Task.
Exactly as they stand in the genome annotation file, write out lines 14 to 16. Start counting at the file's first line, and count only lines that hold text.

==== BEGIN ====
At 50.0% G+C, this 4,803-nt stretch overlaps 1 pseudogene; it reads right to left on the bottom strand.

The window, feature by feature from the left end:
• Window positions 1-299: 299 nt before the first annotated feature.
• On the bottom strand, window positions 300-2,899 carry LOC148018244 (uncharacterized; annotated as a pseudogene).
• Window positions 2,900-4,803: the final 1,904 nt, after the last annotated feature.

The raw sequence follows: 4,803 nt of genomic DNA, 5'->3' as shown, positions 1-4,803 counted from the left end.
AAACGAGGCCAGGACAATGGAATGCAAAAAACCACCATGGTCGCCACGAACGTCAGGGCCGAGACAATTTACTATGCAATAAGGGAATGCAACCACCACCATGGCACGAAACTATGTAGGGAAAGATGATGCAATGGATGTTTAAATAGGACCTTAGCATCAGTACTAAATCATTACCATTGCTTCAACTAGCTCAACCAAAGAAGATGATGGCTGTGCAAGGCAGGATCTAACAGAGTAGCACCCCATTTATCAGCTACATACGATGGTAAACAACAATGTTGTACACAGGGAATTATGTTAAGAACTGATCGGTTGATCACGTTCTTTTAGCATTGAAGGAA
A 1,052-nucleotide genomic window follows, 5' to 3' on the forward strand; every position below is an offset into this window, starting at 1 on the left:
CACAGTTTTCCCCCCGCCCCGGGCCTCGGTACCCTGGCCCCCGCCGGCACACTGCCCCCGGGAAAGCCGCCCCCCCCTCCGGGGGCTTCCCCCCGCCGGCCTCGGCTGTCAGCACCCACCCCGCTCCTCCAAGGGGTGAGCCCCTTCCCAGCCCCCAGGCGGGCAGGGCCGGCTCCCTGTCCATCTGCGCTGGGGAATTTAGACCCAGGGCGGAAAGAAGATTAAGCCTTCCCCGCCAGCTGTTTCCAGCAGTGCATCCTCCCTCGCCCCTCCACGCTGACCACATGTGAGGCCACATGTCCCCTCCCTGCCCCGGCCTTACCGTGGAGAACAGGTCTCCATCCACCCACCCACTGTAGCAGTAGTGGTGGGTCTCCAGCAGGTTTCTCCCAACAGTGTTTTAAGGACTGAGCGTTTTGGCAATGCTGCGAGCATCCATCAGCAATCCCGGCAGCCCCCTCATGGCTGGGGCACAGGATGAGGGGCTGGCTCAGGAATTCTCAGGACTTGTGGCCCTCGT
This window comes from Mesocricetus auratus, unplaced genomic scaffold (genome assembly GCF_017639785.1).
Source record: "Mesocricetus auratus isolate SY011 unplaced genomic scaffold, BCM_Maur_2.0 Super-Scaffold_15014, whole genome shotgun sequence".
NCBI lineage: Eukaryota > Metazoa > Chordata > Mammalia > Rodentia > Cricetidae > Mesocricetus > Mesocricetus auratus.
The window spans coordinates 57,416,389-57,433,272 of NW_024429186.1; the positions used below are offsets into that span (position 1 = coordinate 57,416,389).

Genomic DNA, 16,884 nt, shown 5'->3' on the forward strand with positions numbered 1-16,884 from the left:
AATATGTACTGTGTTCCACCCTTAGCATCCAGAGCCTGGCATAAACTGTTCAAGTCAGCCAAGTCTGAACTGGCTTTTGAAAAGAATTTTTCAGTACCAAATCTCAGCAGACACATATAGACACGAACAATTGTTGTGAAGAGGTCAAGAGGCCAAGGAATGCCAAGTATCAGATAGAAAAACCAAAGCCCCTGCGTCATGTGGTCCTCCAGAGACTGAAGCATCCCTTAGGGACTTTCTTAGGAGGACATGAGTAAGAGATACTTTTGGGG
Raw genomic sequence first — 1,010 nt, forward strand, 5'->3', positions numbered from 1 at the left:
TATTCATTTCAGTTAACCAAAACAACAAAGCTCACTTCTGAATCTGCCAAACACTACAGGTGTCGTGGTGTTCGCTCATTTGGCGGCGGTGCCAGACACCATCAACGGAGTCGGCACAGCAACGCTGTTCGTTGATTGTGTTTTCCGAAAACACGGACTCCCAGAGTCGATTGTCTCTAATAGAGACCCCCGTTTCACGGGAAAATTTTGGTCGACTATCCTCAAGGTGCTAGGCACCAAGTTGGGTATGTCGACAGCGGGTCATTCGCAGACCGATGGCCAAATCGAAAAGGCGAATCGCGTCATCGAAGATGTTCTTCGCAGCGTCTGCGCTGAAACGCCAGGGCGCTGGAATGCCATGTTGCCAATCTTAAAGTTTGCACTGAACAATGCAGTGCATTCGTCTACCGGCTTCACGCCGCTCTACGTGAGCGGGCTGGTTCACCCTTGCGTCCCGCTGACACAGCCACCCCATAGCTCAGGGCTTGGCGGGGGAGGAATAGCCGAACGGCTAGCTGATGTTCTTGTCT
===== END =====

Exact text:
Genomic DNA, 16,884 nt, shown 5'->3' on the forward strand with positions numbered 1-16,884 from the left:
AATATGTACTGTGTTCCACCCTTAGCATCCAGAGCCTGGCATAAACTGTTCAAGTCAGCCAAGTCTGAACTGGCTTTTGAAAAGAATTTTTCAGTACCAAATCTCAGCAGACACATATAGACACGAACAATTGTTGTGAAGAGGTCAAGAGGCCAAGGAATGCCAAGTATCAGATAGAAAAACCAAAGCCCCTGCGTCATGTGGTCCTCCAGAGACTGAAGCATCCCTTAGGGACTTTCTTAGGAGGACATGAGTAAGAGATACTTTTGGGG
Raw genomic sequence first — 1,010 nt, forward strand, 5'->3', positions numbered from 1 at the left: